Away back seventy years ago, when Wentworth and Halton counties were united under one county government, and Hamilton was the judicial seat of the two counties, William A. Stephens, a tiller of the soil over in Esquesing township, a young Irishman gifted with the divine afflatus, but by profession a humble tiller of the soil, was summoned to spend a week in Hamilton as a juryman. It was while solving great legal problems that were hurled at the unfortunate jurymen by the legal lights of those days that his soul became inspired to soar into the land of poetry and forever immortalize this beautiful city, which tradition named Head of the Lake, this name finally degenerating into the more prosaic Hamilton. Stephens tells the story that along in the third decade of the last century, while taking tea at the home of a female friend in Hamilton, he was speaking in glowing terms as only a poet can speak of the charming view from the top of mountain, when his lady friend suggested that he ought to write a description of what he had so much admired. He took the hint, and the next morning he visited the mountain at sunrise. It was a glorious June morning, and with a soul glowing with enthusiasm, he began to write what was first intended to be a short poem for the columns of a newspaper or magazine, but when he found that his muse had taken possession of him and was resolved upon an aerial flight, he gave old Pegasus the freedom of reign and the result was a poem of 122 pages, divided into four books. Out in the village of Selkirk, over in Haldimand county lives Dr. G. C. Derby, a practitioner of the electropathic school of medicine, who is the owner of this rare book of poems, and to him the Muser in indebted for a peep into the inspired treasure. It would delight the soul of the readers of the Spectator were we to give the poem in full, but the reading of it as a whole must be reserved for a few choice souls who could fully enter into the theme with the inspired author. But we will transcribe from the sacred volume a verse here and there to give the reader a glimpse into the paradise that is pictured:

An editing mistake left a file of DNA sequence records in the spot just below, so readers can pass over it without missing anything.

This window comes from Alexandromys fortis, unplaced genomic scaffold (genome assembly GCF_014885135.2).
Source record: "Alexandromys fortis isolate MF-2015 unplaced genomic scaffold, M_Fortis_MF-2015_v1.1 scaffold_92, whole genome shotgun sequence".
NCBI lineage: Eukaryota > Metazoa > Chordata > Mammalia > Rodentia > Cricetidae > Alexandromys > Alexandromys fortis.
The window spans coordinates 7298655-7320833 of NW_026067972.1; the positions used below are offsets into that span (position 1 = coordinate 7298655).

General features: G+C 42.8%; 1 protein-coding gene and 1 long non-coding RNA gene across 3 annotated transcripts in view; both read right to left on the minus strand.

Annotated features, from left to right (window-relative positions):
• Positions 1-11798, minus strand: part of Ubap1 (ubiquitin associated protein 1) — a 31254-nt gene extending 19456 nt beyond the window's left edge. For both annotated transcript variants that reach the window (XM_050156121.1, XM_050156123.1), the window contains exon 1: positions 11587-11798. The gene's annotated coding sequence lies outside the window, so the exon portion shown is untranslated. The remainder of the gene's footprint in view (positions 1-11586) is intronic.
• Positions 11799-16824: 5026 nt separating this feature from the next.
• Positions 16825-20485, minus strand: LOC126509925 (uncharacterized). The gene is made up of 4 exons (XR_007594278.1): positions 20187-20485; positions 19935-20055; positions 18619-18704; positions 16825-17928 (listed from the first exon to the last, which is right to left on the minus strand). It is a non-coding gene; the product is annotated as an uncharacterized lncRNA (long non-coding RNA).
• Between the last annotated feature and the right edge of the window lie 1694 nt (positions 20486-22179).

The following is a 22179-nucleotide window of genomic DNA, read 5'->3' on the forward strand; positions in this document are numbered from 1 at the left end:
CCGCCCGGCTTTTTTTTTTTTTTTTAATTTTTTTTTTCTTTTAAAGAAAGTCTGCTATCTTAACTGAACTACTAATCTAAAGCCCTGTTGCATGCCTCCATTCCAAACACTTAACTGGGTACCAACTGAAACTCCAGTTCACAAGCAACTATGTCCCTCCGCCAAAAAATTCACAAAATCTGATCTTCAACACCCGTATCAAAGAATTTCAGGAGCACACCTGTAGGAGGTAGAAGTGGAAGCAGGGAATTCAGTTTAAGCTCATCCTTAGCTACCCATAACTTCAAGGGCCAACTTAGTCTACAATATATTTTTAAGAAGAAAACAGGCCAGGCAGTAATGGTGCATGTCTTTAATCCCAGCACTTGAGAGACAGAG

O Muse’ what art thou? Strange mysterious sprite
Who first invoked thee from the realms of light?
Not so bad as a starter. But wait in patience, for along comes the British Queen, “ a floating palace from the olden world.”
You vessel, lately seen upon the verge
Of distant vision sweeps along the lake
And now comes nearer, leaving in her wake
A track of waves upon the trackless deep,
While all around the tumbling billows sleep.
She nears yon sandy rampart which divides
The lake and bay, two near-approaching tides,
Thro’ which a steamboat channel has been made
O’er which a navigation bridge is laid.
With sudden jerk, the boat bell rings,
And round the bridge upon its pivot swings.
What finer description could the inspired poet give of Hamilton’s future summer resort as it is now developed under the management of Lord Hanna’s commissioners, Eli the First and Czar Morden? But see the British Queen as
She enters now the bay, where in their pride,
The floating navies of the world might ride,
And there defy the fiercest winds of heaven
That o’er in rags have flapping canvas riven,
A sheltering port which nature kindly gave
From her own wrath the trembling bark to save.
The boat comes on, and as it nears the goal,
Away the carriages and wagons roll
To meet the passengers a mile or more
From King street to the intercepting shore.
Upon the wharf obsequious waiters stand,
To take your travelling bag, and bowing bland
To all they see of fashionable grade,
“You go, sir, do you, to the Promenade.”
And others, while their ready coaches range,
“You go, sir, to the Hamilton Exchange.”
One carriage stops at the Promenade hotel,
Where viands wait your appetite to quell,
While semi-Africans with craniums curly,
Obsequious wait on all the guests of Burley.
How many Hamiltonians now living can remember the British Queen, the Hamilton Exchange, or the Promenade hotel? Probably that venerable printer, William Cliff, may recall the early steamboat and the hotels, but the number whose memories run back seventy years is very few. What a charming picture the old poet gives us of the British Queen as she came steaming up the bay and lands her passengers at the wharf at the foot of John street! The present generation of Hamiltonians know naught of the thrill of pleasure that gladdened the hearts of the old-timers when the whistle sounded, announcing the approach of the daily steamboat with its dozen or more of cabin passengers, and its decks loaded with people who would not pay for the luxury of a seat in the cabin. But the poet changes his theme, and here is his pen-painting of our mountain. Read it carefully, for it is the essence of a dream that every Hamilton boy and girl of the past century indulged in.